For decades, archaea were misclassified as bacteria on account of their prokaryotic morphology. Molecular phylogeny eventually revealed that archaea, like bacteria and eukaryotes, are a fundamentally distinct domain of life. Genome analyses have confirmed that archaea share many features with eukaryotes, particularly in information processing, and therefore can serve as streamlined models for understanding eukaryotic biology. Biochemists and structural biologists have embraced the study of archaea but geneticists have been more wary, despite the fact that genetic techniques for archaea are quite sophisticated. It is high time for geneticists to start asking fundamental questions about our distant relatives.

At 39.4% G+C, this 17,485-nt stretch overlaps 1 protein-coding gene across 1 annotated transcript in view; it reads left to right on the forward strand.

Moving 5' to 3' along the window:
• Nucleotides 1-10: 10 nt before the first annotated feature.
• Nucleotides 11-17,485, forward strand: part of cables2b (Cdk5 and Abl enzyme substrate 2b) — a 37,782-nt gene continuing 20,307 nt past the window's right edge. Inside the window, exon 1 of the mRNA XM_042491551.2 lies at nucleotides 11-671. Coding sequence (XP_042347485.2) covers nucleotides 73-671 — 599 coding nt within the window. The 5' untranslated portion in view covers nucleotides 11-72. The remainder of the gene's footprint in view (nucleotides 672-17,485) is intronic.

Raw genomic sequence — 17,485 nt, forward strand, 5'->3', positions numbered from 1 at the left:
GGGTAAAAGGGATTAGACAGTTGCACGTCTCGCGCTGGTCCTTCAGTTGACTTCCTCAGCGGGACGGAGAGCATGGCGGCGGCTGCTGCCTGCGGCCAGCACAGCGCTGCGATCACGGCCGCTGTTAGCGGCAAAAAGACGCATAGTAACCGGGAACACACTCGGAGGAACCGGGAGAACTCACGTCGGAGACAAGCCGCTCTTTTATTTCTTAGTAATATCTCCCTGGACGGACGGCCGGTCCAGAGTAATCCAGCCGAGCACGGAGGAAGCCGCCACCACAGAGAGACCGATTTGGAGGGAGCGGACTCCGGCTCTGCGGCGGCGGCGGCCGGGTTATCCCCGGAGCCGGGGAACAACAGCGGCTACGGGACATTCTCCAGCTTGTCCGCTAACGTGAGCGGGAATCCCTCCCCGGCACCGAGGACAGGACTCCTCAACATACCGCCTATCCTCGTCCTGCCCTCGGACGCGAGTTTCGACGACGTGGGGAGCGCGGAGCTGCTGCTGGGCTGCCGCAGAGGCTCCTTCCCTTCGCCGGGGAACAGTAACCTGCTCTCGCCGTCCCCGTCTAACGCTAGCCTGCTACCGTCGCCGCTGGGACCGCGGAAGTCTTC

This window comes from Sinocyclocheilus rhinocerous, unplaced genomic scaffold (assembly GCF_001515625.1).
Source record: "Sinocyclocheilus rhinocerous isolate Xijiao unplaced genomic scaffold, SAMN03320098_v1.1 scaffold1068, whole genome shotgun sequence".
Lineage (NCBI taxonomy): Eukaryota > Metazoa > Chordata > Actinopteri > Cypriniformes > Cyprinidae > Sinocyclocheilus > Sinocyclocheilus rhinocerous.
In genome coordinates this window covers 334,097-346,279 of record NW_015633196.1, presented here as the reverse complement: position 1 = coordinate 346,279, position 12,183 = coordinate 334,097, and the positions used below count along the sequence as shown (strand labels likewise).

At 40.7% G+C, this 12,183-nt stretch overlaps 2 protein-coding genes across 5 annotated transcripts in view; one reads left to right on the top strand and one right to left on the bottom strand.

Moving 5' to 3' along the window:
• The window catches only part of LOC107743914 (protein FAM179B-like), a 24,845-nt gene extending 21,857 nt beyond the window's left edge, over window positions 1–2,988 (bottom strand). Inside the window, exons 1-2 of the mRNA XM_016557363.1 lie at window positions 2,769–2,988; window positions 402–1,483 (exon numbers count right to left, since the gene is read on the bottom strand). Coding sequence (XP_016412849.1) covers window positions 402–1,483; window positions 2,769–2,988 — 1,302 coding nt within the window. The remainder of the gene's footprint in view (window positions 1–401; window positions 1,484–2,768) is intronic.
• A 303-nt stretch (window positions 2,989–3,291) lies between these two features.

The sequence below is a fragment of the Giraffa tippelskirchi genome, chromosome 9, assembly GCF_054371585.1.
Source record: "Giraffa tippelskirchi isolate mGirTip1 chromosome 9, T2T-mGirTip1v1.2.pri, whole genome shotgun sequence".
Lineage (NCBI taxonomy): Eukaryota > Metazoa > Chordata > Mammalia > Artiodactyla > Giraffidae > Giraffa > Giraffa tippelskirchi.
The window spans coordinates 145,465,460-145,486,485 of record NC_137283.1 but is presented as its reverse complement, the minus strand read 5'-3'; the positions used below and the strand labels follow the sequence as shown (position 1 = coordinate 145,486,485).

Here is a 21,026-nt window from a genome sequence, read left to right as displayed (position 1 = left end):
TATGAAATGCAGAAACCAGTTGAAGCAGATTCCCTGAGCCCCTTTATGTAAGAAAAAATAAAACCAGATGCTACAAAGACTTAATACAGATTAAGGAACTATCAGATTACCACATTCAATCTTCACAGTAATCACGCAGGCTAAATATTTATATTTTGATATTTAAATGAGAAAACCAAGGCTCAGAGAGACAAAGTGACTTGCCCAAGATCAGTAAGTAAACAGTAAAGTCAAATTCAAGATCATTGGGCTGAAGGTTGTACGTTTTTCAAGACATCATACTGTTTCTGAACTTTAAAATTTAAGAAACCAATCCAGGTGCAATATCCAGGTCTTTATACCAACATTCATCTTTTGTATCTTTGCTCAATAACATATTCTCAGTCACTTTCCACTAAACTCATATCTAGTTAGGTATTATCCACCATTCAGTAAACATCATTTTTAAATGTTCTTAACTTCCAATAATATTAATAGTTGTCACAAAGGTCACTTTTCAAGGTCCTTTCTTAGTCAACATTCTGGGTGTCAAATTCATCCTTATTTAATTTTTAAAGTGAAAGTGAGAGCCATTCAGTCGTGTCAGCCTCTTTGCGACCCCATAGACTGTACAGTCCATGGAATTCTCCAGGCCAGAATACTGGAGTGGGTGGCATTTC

Allers, T., & Mevarech, M. (2005). Archaeal genetics – the third way. Nature Genetics, 6, https://doi.org/10.1038/nrg1504